A day at the office…

My job as a cereal scientist sometimes affords me the joy of a full day of baking, product development, and promotion of our work and the farmers who are putting their money where their mouth is and growing food barley.

In all the products shown below, the flour has a minimum of 10% stone-ground whole barley. The long loaves and the pretzels have 50% wholegrain barley flour and the big sandwich loaves have 50% barley with 35% stone-ground whole-wheat. The remainder is plain baker’s flour.

This was for our successful  “Barley and Friends” field day. {link} held this May 9th.

And good practice for our event at the “Kneading Conference West” in September {link}.

The barley pretzels are, of course, the natural accompaniment to that other barley product, good beer!

Thanks to Jake Mattson of the Oregon State Food Science department for helping to divide, shape, and dip [in 1M NaOH] the 100 pretzels we made!

More whole grains at Oregon State

I’ve been having a work “vacation” – working with Craig Ponsford at the “Ponsford’s Place”  Innovation Center [link] to fine-tune our barley bread formulations.

We uncovered some interesting processing challenges that point to the particle size of the barley flour as being a suspect.

We played with the water because barley has so much great soluble fiber as mixed linkage beta 1-3, 1-4 glucans that it soaks up water like a sponge. These breads had 50% by flour weight whole-milled barley flour and respectively left to right 90% or 100% [flour basis] water. 100% water on this basis is equal weights of flour and water, and still it made bread.

Oregon State University’s “Streaker” hull-less barley going into the mill.

Adventures in whole-grains at Oregon State – barley breads

What barley foods can do for you…

They can keep you satisfied with outstanding flavor as well as keep you healthy and regular, as our whole-grain experiments in fine food here at Oregon State University are showing us.

Sourdough barley boules: 50% of the flour is barley in the style of a light rye via Michel Suas’ “Advanced Bread and Pastry

Barley baguettes made with a yeasted biga – again 50% of the flour is wholegrain barley and of that 10 to 25% [depending on the day] is our own “Wintwax” winter-habit hulled waxy variety. The rest is our beautiful mutli-colored hull-less winter food barley, also milled as a whole-grain on our stone-mills. Both varieties were bred here at Oregon State University by the denizens of Oregon State University’s BARLEYWORLD. The lack of AMYLOSE in the waxy barley flour gives an outstanding softness and moistness to the crumb. Too much though leaves the bread too soft to support itself: we need that retrograded amylose network. Too much waxy starch also reduces the flavor formation in the crust: clearly messing with the water activity too.

Off to make a “Willamette Valley Sourdough Barley” the autolyse is ready to mix.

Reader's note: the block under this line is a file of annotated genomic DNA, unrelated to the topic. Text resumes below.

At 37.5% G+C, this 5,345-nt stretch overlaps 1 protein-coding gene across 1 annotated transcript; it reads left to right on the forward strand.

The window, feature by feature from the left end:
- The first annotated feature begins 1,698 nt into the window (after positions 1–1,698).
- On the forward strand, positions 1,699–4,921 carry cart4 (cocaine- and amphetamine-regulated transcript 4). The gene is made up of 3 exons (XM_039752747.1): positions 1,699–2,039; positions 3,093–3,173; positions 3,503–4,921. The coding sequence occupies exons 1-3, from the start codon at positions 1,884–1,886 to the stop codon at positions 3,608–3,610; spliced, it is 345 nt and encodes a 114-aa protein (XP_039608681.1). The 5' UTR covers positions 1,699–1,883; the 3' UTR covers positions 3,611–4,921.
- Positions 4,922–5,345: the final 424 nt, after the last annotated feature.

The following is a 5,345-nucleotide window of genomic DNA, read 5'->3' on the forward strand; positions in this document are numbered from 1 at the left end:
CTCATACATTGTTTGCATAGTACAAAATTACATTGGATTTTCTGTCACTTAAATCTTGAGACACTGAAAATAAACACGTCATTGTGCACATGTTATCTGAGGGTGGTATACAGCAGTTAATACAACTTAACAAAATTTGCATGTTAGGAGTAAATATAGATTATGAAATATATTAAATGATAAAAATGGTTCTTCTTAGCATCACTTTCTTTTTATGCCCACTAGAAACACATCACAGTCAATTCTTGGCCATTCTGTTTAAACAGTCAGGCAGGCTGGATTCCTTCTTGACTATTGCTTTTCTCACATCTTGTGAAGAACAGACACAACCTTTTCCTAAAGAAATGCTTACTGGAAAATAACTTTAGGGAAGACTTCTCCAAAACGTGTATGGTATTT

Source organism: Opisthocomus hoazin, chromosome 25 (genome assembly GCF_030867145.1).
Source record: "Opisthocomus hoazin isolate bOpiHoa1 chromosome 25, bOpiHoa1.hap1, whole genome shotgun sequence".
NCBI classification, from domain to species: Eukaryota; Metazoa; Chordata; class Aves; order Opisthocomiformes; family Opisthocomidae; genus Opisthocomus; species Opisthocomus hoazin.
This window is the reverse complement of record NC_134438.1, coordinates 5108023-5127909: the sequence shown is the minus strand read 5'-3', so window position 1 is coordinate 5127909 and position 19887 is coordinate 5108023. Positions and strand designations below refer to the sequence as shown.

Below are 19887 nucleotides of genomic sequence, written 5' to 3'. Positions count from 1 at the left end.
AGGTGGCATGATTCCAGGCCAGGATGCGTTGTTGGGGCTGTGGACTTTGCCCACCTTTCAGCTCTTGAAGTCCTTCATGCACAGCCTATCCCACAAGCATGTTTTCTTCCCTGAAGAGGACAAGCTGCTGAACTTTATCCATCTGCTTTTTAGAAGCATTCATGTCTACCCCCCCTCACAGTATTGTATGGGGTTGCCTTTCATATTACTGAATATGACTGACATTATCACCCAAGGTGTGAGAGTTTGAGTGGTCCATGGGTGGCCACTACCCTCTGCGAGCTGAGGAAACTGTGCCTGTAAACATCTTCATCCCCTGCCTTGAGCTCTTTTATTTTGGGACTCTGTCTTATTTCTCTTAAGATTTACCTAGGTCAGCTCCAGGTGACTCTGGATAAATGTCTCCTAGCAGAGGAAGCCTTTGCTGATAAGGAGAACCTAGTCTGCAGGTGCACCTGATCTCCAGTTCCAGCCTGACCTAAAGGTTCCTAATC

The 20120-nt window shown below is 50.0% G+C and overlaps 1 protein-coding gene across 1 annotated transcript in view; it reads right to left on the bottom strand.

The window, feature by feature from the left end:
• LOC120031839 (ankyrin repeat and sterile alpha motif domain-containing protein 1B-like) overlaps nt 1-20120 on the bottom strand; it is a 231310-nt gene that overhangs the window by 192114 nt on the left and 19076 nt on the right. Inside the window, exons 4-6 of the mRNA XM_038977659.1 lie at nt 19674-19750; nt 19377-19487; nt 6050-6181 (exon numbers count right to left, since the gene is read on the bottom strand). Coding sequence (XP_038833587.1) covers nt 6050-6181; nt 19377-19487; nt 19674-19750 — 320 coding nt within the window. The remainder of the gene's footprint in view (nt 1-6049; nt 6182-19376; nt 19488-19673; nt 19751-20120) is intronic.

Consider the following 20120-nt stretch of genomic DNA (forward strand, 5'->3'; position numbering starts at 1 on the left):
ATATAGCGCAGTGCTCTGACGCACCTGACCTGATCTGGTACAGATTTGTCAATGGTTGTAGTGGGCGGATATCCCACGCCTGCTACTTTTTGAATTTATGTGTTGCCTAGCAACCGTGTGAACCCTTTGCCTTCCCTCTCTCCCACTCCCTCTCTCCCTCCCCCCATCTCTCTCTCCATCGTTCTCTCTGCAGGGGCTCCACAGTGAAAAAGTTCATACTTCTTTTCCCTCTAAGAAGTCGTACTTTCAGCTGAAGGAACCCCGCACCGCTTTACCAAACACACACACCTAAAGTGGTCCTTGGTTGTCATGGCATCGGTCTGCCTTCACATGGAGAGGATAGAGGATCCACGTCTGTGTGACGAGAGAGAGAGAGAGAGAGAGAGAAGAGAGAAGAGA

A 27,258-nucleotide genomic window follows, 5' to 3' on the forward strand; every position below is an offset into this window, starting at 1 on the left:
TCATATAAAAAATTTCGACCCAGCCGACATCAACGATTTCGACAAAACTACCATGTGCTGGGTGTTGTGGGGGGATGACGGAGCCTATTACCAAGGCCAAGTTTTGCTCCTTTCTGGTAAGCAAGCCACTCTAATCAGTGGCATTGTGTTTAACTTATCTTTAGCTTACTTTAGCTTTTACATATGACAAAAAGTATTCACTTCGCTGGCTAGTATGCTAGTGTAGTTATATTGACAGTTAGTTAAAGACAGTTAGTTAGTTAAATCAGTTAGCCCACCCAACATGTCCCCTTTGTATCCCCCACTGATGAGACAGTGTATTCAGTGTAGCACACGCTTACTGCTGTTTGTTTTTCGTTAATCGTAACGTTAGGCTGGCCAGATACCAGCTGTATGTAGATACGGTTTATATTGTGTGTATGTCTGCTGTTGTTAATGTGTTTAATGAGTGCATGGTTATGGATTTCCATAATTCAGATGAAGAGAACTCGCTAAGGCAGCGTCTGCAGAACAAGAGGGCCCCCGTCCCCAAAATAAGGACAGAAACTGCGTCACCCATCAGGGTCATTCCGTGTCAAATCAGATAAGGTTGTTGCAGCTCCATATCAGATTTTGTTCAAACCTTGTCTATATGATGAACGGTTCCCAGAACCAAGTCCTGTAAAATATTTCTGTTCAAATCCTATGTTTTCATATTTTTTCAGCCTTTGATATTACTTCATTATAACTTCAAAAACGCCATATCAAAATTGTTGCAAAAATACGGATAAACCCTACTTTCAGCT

Poolish barley baguettes soon as well as great 100 % whole-grain breads made from wheat varieties bred and grown in Oregon by the Oregon State University wheat breeding team, the hard red winter wheat Norwest553 primarily,  and of course wholegrain barley bread by the Oregon State University barley breeding team.

My favorite food – bread

Great discussion of the bread-making process by award winning, erudite, and articulate baker Craig Ponsford. Craig is a past chairman of the board of  the Bread Bakers Guild of America and won the French and Specialty Breads category in the 1996 Coupe du Monde de la Boulangerie in France, the win helping to energize the artisan bread movement in the USA. Craig is incredibly generous of spirit as I have luckily come to know over the last year.

[Tom McMahon was the founder of the BBGA]

CRAIG’S “OBSESSIVES” VIDEO at Chow: a beautifully straight-forward exposé of the craft

Craig just opened a new place in San Rafael CA. PONSFORD’S PLACE. It’s worth visiting the website, but if you’re in the area visit the bakery.

You can also see Criag in action at http://communitygrains.com/using.html making a whole-wheat ciabatta [formulation here].

On the theme of community grains keep your eyes out for the Kneading Conference West in the state of Washington September 2011, where if plans go right I will be presenting on formulating barley flour into hand-crafted breads. This is a new extension of the well regarded Kneading Conference in Maine. The barely work is part of our push to reintroduce barley as a mainstream food. The major partner in this is our barley breeding program led by Pat Hayes.

Other proponents of barley as food can be found at…

http://www.barleyfoods.org/

and

http://www.canadianfoodbarley.ca/CFB%20website_english/index.htm

Both sites have info and recipes to help make barley a part of your day.

Why would you. Well apart from great taste it’s good for you.

WHAT BARLEY FOODS CAN DO FOR YOU